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IT Confidential: The Woodstock Of IT And Taxes At Deadline

WOW, MAN. IT'S A CITY! Those were the immortal words (or something like them) uttered by Wavy Gravy when looking out over 200,000-plus young people at the original Woodstock concert in upstate New York in the summer of 1969.
"WOW, MAN. IT'S A CITY!" Those were the immortal words (or something like them) uttered by Wavy Gravy when looking out over 200,000-plus young people at the original Woodstock concert in upstate New York in the summer of 1969. I was reminded of that when I heard last week that the Comdex trade show had been canceled, again. Maybe it's a measure of the maturity of the technology industry that lavish displays of product innovation and marketing muscle, which attracted upwards of 200,000 to the annual conference in Las Vegas, are largely a thing of the past. But it was hard to beat the energy and excitement, the interest and intrigue, that Comdex generated. And it wasn't a bad excuse for a Vegas trip. "The $1 trillion information technology industry needs an annual event," MediaLive International, the owner of Comdex, said in a statement on its Web site. Sign me up--and make it Vegas.

THE EMPIRE STRIKES BACK. Microsoft filed 117 lawsuits in a Seattle U.S. District Court last week against unidentified "John Doe" phishing sites targeting its MSN and Hotmail sites. "Through today's sweep of John Doe lawsuits, Microsoft's legal team hopes to establish connections between phishing scams worldwide and uncover the largest-volume operators," said Aaron Kornblum, a Microsoft Internet safety-enforcement attorney, in a statement. According to the FTC, identity theft was the No. 1 consumer complaint last year, and the National Consumers League said phishing was among the top Internet frauds. Experts estimate that between 3% and 5% of people who receive phishing E-mails click to the bogus sites and disclose some personal information.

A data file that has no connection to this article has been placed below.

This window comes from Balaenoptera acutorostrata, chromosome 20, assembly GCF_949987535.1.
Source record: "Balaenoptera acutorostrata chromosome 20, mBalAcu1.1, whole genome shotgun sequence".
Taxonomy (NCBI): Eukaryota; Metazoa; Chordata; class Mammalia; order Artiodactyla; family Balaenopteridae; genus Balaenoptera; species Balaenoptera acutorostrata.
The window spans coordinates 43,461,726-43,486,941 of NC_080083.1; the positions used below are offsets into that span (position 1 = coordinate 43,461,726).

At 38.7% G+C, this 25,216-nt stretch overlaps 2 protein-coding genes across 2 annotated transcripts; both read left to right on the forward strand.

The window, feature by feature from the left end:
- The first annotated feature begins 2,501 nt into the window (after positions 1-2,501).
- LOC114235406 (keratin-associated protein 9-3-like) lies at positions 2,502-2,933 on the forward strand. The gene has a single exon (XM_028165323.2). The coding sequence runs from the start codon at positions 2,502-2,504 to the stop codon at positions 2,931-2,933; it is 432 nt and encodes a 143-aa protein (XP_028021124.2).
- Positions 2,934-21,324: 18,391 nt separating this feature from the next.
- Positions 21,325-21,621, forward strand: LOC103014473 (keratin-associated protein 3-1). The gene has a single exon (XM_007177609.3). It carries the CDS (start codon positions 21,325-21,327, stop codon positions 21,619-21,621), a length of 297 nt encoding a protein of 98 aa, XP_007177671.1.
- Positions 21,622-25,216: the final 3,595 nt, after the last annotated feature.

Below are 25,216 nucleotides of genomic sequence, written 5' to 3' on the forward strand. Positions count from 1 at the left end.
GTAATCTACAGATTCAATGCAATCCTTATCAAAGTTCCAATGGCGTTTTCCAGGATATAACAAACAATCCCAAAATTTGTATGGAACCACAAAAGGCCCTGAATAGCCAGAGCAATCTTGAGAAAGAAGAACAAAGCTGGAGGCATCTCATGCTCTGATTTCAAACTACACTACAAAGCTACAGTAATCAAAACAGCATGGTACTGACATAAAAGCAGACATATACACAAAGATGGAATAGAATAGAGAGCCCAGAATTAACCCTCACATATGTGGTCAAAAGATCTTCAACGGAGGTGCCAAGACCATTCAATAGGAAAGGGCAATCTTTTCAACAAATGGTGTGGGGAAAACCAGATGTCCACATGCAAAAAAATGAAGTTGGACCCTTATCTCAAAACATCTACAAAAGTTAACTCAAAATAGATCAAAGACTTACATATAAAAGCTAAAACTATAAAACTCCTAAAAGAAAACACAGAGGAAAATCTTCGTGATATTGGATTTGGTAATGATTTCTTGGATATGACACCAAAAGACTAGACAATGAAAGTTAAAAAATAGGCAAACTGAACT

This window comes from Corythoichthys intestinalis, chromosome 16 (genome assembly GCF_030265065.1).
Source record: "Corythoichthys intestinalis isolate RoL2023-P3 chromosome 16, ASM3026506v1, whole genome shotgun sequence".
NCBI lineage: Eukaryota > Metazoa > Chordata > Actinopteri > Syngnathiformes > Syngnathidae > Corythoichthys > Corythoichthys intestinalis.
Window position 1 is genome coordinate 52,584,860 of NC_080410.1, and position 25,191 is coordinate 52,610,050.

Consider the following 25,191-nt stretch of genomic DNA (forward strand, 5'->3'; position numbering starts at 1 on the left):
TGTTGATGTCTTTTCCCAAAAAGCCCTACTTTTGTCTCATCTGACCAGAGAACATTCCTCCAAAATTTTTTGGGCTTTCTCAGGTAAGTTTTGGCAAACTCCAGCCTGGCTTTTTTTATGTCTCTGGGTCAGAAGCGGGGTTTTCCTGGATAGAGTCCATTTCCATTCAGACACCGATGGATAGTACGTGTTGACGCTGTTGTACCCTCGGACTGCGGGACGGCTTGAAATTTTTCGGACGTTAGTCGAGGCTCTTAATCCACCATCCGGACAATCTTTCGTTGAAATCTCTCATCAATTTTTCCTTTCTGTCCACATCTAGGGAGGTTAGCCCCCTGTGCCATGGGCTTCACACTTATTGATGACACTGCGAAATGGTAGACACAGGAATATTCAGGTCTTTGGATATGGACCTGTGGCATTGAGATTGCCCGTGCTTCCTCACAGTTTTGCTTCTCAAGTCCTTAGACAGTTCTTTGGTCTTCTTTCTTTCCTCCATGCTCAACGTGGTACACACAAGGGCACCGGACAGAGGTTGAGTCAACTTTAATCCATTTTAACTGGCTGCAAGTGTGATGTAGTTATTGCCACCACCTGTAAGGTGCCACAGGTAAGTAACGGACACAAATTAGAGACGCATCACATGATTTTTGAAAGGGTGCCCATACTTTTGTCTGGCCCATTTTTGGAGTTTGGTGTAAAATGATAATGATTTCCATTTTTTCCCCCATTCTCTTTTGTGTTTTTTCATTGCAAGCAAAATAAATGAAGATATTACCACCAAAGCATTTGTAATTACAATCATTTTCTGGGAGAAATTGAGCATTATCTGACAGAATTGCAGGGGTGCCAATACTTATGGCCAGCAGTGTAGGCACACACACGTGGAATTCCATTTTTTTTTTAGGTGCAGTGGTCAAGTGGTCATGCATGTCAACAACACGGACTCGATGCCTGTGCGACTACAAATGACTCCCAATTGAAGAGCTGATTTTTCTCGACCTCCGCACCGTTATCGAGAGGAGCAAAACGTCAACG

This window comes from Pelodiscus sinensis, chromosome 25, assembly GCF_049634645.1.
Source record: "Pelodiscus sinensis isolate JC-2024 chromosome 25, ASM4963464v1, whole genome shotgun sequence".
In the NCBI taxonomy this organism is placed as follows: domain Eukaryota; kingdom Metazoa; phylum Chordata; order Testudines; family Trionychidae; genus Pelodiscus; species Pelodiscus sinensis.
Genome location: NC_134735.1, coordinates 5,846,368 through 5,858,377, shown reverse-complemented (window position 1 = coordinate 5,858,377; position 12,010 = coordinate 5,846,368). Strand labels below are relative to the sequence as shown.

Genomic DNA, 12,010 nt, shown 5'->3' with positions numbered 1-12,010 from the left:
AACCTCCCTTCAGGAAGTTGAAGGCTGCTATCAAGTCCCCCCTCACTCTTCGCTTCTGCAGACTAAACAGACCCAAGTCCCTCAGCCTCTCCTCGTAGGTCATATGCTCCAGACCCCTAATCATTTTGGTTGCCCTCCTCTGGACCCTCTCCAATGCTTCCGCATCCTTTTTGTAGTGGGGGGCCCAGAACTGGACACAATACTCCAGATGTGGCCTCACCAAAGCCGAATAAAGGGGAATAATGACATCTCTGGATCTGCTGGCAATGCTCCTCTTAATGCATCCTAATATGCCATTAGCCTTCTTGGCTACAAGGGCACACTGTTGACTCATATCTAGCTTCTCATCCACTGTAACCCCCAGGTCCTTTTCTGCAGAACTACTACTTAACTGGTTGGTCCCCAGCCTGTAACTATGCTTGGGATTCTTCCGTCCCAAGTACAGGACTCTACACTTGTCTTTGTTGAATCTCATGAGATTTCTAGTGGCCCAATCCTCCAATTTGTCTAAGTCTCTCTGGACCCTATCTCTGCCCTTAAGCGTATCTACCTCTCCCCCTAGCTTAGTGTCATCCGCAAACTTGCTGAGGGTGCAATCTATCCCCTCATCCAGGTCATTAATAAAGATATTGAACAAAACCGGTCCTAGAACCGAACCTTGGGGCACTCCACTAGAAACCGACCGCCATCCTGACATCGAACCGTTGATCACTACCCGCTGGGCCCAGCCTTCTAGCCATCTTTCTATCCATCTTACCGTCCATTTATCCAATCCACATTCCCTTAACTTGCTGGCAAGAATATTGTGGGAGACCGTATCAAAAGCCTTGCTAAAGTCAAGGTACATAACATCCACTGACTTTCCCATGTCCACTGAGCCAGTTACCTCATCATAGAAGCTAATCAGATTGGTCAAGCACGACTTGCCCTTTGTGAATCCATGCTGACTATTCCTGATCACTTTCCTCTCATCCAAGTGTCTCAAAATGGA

YOUR TAX DOLLARS AT WORK. "The Domain Name System, which helps users find their way across the Internet by substituting user-friendly names for numerical computer addresses, has performed well, but technical and political challenges must be met for the system to continue to operate effectively," according to a report from the National Research Council called "Signposts In Cyberspace: The Domain Name System And Internet Navigation." One twist, according to The Associated Press: Congress authorized the report in 1998. Lawmakers appropriated $1 million for the study of Internet traffic and specified it was to be completed within nine months. "Time got extended," commented a Research Council director, according to AP.

YOUR TAX DOLLARS, PART 2. About 34% of households with Internet access plan to file their taxes electronically, up from 28% last year, according to a Conference Board survey released last week. The survey of 10,000 households also found that more women than men (31% to 29%) prefer do-it-yourself tax software, while more men than women plan to use the Internal Revenue Service's E-file (26% versus 21%). Lynn Franco, director of the board's Consumer Research Center, said in a statement, "As the pros grow in number and continue to outweigh the cons, we can expect more consumers to file online in the years ahead."

Taxes? Darn it, I forgot again! I better fire up the old PC--those lines at the post office at 11:45pm on April 15 can get pretty nasty. Don't be late with an industry tip. Send it to [email protected] or phone 516-562-5326. If you want to share your best Comdex stories, or your worst tax-filing experiences, meet me at InformationWeek.com's Listening Post: informationweek.com/forum/johnsoat.


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